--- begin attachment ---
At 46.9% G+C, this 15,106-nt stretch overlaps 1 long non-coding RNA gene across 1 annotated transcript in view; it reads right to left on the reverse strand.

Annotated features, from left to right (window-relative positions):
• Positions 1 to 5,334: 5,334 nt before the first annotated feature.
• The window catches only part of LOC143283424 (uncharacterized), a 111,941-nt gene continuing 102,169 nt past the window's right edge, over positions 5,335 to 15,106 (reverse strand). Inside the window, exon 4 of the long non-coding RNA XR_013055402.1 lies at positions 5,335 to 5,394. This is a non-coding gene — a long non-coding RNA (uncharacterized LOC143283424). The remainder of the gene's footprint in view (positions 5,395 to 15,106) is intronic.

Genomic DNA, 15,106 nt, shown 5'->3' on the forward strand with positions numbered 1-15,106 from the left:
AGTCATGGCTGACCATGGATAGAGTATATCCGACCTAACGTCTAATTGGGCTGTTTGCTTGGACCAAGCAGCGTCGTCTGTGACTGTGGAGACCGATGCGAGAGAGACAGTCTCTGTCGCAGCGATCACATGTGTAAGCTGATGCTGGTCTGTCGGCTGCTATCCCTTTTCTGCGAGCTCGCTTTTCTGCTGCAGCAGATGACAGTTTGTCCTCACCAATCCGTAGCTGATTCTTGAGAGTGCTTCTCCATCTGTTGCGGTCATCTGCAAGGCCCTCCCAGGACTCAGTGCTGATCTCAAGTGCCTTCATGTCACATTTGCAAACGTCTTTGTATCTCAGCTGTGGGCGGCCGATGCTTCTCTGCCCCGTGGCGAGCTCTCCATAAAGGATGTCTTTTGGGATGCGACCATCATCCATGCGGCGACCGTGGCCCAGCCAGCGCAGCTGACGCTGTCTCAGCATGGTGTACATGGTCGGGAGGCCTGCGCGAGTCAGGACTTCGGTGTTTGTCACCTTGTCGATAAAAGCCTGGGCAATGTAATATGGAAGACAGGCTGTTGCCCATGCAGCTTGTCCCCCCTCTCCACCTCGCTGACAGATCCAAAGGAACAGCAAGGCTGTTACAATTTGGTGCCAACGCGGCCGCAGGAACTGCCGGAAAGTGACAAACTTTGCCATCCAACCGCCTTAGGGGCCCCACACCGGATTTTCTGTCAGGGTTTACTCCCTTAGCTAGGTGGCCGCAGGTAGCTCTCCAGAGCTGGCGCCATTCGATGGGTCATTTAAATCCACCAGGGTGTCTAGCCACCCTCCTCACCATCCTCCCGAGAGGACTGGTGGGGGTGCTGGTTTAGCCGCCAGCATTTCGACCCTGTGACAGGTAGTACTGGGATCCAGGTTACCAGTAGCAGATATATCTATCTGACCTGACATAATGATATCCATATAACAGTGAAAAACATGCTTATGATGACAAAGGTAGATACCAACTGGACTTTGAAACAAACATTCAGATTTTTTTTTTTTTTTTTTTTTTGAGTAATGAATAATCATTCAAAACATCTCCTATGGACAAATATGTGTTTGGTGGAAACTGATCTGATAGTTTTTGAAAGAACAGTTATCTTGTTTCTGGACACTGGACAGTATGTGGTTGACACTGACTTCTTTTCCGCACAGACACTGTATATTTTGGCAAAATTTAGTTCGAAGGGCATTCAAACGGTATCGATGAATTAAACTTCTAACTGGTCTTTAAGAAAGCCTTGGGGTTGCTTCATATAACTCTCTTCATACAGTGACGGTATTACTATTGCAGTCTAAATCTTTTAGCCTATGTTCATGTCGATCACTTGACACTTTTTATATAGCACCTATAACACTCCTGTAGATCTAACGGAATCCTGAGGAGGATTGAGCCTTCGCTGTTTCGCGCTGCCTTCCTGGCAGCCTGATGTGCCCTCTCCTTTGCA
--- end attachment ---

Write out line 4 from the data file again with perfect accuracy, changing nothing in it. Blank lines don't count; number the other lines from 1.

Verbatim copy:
• The window catches only part of LOC143283424 (uncharacterized), a 111,941-nt gene continuing 102,169 nt past the window's right edge, over positions 5,335 to 15,106 (reverse strand). Inside the window, exon 4 of the long non-coding RNA XR_013055402.1 lies at positions 5,335 to 5,394. This is a non-coding gene — a long non-coding RNA (uncharacterized LOC143283424). The remainder of the gene's footprint in view (positions 5,395 to 15,106) is intronic.